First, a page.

Documenting Human Rights in South Sudan

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Victoria Akur (left) and Grace John (right), members of South Sudanese CSOs, with Milena Sterio (middle).

On behalf of the Public International Law and Policy Group (PILPG), a Washington, D.C.-based non-governmental organization (NGO), I participated in a four-day workshop in Nairobi, Kenya.  The workshop was entitled “South Sudan Human Rights Documentation Initiative” and it built on existing PILPG Work in South Sudan.  This particular workshop brought together approximately forty participants: several PILPG members, including yours truly as a consultant, members of various South Sudanese civil society organizations (CSOs), a United Nations representative, as well as members of a partner organization, the Centre for the Study of Violence and Reconciliation (CSVR), a South African NGO.

The workshop was structured over four long days of presentations, interactive dialogs, exercises and guided simulations.  The specific topics covered during the workshop included specifics of documentation in general, such as purposes of documentation, preserving documents, various investigation options and tools, and involving women in human rights documentation efforts.  One day of the programming was organized by the CSVR, with a specific focus on the psycho-social effects of trauma, and the effects of violence and trauma on documentation efforts.  The outcome of the workshop will be the drafting of a joint agreement on a human rights documentation roadmap, as well as the beginning of ongoing discussions with representatives of South Sudanese CSOs regarding how international groups and NGOs can assist in future documentation efforts.

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Kenyan coffee (it helped during long days of workshops).

This post will explore the purposes and importance of documentation efforts in South Sudan.  South Sudan is a war-torn country.  It gained its independence from Sudan in 2011, through a public referendum where the majority of South Sudanese voted in favor of separating from Sudan.  The referendum came at the heels of a decades-long independence war during which South Sudanese rebels fought against the Khartoum regime.  South Sudanese independence, although initially celebrated, did little to quell the ongoing conflict.  The independence in many ways exacerbated already existing tribal and ethnic rivalries, resulting in new violence and civil conflict pitting two major South Sudanese groups against each other: the Dinka and the Nuer.  The Dinka-Nuer conflict, deeply rooted in South Sudanese colonial history and reflected in the independence rebellion itself, has by now involved other minority groups who have been forced to align each other with either the Dinka or the Nuer and to thereby take a more active role in the fighting.  The current South Sudanese president, Salva Kiir Mayardit, is Dinka, and the government regime is composed of mostly ethnic Dinkas.  The Nuer feel particularly vulnerable under this regime, and have reported that police and security forces working on behalf of the government have targeted not just Nuer fighters, but civilians as well.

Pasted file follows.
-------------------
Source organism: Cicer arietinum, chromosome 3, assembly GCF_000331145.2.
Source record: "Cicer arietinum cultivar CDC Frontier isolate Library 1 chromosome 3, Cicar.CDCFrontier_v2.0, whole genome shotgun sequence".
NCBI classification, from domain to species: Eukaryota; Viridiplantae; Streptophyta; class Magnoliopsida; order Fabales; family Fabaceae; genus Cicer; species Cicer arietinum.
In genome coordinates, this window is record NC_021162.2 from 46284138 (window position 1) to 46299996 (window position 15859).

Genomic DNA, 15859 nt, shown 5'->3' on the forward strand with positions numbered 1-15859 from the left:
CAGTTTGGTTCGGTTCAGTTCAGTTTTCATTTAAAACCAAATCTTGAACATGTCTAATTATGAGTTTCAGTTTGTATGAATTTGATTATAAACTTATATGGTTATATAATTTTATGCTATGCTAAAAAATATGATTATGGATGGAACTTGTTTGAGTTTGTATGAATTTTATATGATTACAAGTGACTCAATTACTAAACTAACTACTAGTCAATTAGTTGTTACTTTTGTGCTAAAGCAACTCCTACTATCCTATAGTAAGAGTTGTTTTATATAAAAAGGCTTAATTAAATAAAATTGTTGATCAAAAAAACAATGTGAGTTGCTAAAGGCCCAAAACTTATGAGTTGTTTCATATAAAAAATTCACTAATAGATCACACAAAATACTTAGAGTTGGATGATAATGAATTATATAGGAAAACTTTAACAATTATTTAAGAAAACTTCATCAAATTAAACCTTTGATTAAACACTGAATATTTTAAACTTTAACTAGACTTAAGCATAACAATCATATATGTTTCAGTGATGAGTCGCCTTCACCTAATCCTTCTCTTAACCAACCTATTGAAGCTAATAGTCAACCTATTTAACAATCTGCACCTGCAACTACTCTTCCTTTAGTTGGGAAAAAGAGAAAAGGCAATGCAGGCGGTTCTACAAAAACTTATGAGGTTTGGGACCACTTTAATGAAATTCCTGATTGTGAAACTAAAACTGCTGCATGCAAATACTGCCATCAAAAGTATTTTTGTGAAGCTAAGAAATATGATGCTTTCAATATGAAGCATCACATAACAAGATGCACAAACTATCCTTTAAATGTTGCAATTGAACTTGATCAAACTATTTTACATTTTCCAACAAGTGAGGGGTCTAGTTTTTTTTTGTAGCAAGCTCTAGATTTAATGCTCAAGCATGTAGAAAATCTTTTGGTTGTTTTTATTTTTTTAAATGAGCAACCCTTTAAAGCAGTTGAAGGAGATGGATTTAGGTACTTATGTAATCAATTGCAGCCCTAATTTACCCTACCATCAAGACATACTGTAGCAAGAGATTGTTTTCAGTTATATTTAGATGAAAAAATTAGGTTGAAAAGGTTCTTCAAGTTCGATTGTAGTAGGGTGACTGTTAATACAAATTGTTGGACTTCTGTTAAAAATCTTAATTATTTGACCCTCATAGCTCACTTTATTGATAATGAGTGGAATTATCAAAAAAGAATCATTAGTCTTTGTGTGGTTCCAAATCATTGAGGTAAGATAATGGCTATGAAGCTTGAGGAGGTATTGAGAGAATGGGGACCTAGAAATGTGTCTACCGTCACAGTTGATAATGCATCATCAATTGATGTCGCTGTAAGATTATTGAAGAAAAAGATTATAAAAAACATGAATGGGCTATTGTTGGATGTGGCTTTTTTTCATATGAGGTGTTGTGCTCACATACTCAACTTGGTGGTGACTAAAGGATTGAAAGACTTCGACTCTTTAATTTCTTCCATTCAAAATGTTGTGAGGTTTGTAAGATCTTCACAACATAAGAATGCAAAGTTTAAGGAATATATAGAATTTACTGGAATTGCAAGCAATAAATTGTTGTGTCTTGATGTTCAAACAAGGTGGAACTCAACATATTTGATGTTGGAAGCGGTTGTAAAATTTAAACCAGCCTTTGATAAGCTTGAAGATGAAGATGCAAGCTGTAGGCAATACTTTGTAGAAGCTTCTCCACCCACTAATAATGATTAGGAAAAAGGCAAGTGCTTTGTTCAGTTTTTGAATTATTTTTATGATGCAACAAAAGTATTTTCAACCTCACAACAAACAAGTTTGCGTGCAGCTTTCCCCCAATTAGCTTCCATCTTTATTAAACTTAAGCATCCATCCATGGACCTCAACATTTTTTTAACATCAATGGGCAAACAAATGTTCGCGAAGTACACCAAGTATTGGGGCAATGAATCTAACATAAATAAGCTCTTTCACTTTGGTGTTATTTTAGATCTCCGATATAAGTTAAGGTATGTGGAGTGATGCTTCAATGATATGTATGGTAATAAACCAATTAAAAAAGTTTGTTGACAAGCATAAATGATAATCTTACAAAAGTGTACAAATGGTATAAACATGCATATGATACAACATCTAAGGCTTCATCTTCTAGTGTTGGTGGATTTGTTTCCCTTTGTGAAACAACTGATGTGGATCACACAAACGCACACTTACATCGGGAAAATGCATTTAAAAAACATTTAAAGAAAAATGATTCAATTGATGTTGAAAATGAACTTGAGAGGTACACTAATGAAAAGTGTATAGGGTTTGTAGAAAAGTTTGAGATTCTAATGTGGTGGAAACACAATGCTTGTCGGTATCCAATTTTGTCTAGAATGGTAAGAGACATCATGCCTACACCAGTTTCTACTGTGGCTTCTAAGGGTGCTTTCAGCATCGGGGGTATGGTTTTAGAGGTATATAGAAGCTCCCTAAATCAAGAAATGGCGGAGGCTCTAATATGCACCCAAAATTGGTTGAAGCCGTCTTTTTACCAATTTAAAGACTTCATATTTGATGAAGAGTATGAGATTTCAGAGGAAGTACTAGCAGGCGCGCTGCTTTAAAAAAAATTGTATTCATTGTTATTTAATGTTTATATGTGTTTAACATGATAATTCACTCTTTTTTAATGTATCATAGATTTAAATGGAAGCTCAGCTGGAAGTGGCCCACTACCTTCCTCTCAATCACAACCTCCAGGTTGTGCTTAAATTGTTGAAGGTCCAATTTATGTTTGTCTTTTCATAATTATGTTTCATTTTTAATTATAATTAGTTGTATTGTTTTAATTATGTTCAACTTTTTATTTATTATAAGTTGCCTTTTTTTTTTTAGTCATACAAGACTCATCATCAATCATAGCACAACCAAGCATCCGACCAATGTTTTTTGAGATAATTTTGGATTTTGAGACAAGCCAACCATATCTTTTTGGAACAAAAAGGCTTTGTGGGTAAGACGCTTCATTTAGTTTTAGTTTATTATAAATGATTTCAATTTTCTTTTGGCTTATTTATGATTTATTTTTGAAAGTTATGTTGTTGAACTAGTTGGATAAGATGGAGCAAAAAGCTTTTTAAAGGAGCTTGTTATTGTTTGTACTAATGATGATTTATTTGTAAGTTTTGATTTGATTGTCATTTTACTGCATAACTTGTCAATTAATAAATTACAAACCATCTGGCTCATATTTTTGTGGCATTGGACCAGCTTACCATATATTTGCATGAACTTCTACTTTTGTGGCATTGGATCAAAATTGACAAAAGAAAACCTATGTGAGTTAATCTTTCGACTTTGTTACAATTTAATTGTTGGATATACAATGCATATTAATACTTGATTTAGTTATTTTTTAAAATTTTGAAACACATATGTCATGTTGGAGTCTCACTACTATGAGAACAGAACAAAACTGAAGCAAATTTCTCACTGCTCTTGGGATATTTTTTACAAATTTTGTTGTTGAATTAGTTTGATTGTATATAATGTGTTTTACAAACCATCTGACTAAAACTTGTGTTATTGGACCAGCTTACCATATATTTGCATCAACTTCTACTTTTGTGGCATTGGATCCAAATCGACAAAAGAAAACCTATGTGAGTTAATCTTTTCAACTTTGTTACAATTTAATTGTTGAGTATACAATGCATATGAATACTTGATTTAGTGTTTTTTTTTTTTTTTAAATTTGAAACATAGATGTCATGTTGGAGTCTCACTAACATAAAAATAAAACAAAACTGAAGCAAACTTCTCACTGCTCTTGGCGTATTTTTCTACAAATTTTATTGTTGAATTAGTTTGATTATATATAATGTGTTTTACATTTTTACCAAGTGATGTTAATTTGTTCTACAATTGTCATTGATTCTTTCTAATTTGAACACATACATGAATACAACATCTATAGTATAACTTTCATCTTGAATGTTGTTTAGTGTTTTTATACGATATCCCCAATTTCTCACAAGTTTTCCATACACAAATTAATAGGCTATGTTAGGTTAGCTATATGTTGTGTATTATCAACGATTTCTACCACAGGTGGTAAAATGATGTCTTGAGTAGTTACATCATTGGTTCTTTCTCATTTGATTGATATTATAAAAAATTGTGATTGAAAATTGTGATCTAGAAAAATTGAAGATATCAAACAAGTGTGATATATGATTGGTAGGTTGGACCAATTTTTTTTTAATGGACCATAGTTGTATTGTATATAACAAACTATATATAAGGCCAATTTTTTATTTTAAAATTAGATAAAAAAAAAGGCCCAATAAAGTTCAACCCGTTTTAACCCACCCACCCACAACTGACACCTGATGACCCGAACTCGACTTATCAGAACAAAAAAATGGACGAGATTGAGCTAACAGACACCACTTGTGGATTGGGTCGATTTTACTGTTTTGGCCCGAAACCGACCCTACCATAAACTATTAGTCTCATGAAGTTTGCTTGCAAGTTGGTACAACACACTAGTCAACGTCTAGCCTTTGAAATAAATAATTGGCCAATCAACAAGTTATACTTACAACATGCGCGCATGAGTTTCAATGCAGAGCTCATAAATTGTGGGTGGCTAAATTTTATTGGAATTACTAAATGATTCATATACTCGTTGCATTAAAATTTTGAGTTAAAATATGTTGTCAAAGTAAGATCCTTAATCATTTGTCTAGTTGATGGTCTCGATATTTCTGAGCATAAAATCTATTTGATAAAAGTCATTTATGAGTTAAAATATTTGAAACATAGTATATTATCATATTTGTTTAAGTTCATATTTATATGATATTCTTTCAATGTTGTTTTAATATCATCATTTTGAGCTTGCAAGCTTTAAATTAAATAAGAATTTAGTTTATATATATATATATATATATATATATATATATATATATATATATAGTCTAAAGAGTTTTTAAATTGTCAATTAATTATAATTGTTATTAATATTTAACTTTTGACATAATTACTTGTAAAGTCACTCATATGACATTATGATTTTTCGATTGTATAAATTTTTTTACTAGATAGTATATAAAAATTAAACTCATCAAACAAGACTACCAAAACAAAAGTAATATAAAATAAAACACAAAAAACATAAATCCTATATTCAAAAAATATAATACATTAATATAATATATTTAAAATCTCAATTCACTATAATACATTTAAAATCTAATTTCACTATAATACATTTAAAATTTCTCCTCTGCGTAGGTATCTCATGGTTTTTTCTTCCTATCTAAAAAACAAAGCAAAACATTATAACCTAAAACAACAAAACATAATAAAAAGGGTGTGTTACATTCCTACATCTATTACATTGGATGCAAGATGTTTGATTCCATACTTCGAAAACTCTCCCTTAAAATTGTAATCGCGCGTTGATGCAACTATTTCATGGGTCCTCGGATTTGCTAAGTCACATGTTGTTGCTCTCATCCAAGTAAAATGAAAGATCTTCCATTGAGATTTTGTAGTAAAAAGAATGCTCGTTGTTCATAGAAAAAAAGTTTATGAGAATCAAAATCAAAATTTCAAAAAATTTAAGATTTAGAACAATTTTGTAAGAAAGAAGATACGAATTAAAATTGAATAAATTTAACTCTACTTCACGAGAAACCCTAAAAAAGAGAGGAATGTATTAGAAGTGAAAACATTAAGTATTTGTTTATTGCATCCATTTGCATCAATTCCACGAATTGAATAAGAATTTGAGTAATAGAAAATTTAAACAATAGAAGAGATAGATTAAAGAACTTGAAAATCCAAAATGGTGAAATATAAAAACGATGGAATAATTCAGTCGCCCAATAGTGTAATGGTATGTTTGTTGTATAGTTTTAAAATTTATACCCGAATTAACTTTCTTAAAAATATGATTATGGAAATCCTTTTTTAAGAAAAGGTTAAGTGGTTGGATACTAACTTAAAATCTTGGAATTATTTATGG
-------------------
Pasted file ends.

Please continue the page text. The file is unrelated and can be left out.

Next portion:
Documenting human rights violations in this type of climate appears as the first step toward peace-building and reconciliation; ultimately, documented human rights violations can lead toward accountability and can serve a particular role in potential prosecutions of perpetrators of human rights abuses.

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Urban safari at the Nairobi National Forest.

Other countries have already implemented various human rights documentation efforts.  Various groups have worked on documenting human rights abuses in places such as Brazil, Guatemala, Argentina, Cambodia, etc. These efforts, which were briefly discussed during the Nairobi workshop, can serve as models for South Sudan and can provide successful examples of documenting and archiving human rights abuses, and using them toward both reconciliation and accountability.  In addition to serving as a first step toward accountability, documenting human rights violations can serve other purposes, such as building a fair and neutral historical narrative about the South Sudanese conflict, memorializing various types of violence, building long-lasting peace and promoting reconciliation. All of these different purposes of human rights documentation were discussed at the workshop. The ultimate conclusion of the workshop was that documenting human rights violations for all its possible purposes was of particular importance in South Sudan, and that the country’s CSOs would take the lead in this project.

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